In sum, the Republican party is in a very bad way. Bereft of good organization—nationally, in many states, and in Congress—it is struggling to field and support principled, electable candidates for office and cannot hold them accountable to those principles after victory. Worse, its leaders are pale imitations of the giants who carried the party banner in previous eras. Granted, in several of the states—like Wisconsin and Texas—the party seems capable of governing effectively for the public interest, but the national party lacks this kind of coherence, many states are in terrible shape, and congressional Republicans have mostly been an embarrassment.
It is fair to ask: What is the point of the Republican party these days? It has won an extraordinary number of offices over the last several cycles, as voters have registered their discontent with Obama-style liberalism. But to what purpose? If we believe Burke and Madison, then a party should elevate and manage the public discourse, around principles that advance the general welfare. Nobody honestly believes today's Republican party is capable of this on a national level. Instead, the complaint of Iowa senator James Grimes from 1870 is much closer to the mark:
It looks at this distance as though the Republican party was "going to the dogs"—which, I think, is as it should be. Like all parties that have an undisturbed power for a long time, it has become corrupt, and I believe that it is to-day the [most] corrupt and debauched political party that has ever existed.
Such a party hardly has the wherewithal to resist a demagogue like Trump. Lacking sensible organizations or trusted leadership, the party was vulnerable to such an infiltration, and he sensed it.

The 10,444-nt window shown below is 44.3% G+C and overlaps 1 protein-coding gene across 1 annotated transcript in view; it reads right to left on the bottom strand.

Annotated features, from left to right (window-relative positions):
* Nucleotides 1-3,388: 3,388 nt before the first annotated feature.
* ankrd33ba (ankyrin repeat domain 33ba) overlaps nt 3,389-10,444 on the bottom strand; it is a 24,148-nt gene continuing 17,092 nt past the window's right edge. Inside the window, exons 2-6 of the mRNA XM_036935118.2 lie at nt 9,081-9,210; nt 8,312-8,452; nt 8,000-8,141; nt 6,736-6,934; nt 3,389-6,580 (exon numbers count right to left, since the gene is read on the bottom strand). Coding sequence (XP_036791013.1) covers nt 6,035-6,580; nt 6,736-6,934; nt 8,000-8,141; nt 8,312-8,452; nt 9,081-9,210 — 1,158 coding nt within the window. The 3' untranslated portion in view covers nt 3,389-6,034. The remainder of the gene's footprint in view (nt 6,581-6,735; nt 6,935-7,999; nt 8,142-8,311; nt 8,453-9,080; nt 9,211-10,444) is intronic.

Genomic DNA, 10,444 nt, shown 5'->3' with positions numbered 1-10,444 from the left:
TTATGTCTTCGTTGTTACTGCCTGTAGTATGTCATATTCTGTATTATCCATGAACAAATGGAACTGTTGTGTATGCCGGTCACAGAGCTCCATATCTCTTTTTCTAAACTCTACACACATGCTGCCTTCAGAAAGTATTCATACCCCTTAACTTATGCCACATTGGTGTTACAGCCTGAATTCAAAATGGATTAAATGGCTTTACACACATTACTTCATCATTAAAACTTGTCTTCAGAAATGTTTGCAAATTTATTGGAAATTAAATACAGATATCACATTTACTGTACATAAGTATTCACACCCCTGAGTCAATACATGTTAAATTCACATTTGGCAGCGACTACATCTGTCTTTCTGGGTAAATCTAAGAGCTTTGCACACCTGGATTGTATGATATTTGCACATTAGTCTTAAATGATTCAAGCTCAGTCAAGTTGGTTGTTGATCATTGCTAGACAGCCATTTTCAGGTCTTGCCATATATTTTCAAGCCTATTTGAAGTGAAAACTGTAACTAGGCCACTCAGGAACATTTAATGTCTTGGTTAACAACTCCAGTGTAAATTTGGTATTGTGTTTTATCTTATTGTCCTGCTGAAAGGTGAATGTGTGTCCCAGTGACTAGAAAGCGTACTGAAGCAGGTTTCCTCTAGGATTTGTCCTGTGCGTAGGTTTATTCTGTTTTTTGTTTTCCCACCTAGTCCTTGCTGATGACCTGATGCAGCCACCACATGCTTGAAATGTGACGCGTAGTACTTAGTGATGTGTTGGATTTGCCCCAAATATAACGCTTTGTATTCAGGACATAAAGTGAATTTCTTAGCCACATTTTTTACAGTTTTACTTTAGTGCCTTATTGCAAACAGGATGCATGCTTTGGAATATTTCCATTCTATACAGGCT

The letter to the committee from StemExpress also said some of the last-minute "exhibits" were unverifiable, out of context, possibly doctored screenshots of their website. One screenshot makes it look like StemExpress was advertising fetal tissue as "profitable," they said, when the website was really discussing the company's tissue procurement business as a whole.
Republicans refused to divulge the sources of any of their exhibits, other than to say that they were "discovered" during the course of the committee's investigation. But Media Matters discovered that most of the exhibits seem to have been ripped straight from the Center for Medical Progress's website. The silly charts above were apparently created by committee staff, based on God only knows what data.
And all of this might be funny if it weren't so tragically misguided or so dangerously irresponsible.
[T]he Republican race has not only defied “momentum” but often contradicted it. Whenever Trump seemed to be on a glide path to the nomination (such as after Super Tuesday or March 15), he’s had a setback. When he’s seemed to be vulnerable (such as after losing Iowa or Wisconsin), he’s rebounded.